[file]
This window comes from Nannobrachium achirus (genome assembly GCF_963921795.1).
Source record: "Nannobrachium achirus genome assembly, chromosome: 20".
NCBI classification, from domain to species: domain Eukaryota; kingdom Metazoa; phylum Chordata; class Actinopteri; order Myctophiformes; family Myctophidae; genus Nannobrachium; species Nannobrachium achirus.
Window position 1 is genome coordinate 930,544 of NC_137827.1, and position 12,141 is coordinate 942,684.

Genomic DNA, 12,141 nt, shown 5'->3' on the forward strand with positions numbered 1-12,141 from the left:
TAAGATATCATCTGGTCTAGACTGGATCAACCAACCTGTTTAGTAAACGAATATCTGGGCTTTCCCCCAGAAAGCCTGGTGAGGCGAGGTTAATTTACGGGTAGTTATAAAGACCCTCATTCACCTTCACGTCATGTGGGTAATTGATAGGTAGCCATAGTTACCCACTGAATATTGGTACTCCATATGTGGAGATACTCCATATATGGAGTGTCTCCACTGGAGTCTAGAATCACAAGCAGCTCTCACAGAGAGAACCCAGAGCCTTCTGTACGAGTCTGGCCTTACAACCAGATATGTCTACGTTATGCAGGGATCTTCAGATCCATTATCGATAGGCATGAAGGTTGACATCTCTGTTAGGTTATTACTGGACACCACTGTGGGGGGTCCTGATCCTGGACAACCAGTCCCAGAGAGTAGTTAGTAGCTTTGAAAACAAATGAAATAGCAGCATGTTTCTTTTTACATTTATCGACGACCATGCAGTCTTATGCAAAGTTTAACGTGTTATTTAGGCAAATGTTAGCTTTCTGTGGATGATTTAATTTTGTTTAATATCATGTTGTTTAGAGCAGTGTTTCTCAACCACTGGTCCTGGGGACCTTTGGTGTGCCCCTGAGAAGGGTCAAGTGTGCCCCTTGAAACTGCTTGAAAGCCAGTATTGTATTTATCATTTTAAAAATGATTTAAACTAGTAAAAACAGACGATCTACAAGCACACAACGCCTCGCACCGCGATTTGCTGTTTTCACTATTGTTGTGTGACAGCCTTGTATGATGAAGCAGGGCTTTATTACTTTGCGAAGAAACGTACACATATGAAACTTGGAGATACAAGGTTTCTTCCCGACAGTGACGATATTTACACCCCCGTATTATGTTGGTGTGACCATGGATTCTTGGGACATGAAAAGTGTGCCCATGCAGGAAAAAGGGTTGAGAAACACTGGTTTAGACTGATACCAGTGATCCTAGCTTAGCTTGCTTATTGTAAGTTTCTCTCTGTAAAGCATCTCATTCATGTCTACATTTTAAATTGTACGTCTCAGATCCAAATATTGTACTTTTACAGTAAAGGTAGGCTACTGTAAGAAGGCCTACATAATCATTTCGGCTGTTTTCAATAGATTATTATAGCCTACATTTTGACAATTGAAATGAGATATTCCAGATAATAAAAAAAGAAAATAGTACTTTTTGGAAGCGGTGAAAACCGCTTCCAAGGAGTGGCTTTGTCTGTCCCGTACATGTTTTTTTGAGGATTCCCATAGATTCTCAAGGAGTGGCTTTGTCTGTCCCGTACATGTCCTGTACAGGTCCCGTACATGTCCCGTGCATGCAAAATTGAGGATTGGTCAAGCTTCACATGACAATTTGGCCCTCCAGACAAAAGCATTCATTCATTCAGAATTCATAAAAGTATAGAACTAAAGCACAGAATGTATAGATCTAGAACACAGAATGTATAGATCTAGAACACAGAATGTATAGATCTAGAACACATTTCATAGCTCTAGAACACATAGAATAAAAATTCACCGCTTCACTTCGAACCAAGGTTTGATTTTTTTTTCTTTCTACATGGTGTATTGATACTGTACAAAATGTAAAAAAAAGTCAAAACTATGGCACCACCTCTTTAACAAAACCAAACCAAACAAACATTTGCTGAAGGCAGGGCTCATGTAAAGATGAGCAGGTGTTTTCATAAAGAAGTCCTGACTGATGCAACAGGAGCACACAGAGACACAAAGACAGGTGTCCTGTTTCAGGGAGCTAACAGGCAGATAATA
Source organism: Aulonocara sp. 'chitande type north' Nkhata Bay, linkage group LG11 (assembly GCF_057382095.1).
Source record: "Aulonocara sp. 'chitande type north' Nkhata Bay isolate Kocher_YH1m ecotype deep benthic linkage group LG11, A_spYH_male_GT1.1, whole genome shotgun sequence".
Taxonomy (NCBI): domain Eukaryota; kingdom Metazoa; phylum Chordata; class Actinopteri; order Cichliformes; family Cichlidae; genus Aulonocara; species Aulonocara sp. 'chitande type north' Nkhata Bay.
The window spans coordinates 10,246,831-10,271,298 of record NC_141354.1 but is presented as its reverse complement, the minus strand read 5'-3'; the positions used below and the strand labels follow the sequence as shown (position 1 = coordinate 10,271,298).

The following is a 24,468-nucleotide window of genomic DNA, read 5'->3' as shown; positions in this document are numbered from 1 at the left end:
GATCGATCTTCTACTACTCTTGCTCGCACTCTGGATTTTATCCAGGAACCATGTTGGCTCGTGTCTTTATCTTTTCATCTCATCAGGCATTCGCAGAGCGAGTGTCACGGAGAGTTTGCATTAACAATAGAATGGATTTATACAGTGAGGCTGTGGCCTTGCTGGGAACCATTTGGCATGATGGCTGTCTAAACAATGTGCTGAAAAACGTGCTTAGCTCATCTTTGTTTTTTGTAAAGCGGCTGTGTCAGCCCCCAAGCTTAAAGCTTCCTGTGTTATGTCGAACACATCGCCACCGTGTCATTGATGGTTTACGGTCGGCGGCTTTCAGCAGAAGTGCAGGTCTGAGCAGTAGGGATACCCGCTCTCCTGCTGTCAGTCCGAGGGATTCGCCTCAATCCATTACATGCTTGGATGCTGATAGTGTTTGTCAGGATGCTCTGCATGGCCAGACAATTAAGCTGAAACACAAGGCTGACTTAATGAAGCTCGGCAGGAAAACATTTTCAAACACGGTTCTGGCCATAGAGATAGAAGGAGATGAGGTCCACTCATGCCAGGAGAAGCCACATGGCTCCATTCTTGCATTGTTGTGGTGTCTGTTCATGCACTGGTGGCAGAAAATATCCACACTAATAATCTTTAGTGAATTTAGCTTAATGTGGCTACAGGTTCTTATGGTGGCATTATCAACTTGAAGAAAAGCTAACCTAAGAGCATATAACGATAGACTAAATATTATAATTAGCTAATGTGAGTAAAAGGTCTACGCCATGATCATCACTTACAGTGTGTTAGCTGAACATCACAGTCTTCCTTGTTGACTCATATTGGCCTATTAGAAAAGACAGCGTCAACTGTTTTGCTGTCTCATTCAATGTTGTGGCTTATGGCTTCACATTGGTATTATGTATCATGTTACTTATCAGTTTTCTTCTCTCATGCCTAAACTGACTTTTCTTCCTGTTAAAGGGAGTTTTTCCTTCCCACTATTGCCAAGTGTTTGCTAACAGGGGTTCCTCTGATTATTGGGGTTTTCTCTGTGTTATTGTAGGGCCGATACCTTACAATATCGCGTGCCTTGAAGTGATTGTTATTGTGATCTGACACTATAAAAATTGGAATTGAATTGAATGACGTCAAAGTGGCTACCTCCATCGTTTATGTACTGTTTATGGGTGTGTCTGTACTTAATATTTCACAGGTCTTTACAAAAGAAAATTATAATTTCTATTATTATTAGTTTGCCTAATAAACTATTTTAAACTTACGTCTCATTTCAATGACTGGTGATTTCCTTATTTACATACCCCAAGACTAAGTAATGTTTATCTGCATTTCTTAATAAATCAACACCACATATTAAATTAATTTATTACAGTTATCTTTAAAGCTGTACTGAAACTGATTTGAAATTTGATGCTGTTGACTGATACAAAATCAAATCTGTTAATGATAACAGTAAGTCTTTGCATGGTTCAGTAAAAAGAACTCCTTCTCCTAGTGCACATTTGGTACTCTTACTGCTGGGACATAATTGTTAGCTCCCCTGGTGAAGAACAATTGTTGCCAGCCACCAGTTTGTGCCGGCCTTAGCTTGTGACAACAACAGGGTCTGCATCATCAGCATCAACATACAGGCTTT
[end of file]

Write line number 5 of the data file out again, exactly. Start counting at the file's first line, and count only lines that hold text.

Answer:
Genomic DNA, 12,141 nt, shown 5'->3' on the forward strand with positions numbered 1-12,141 from the left: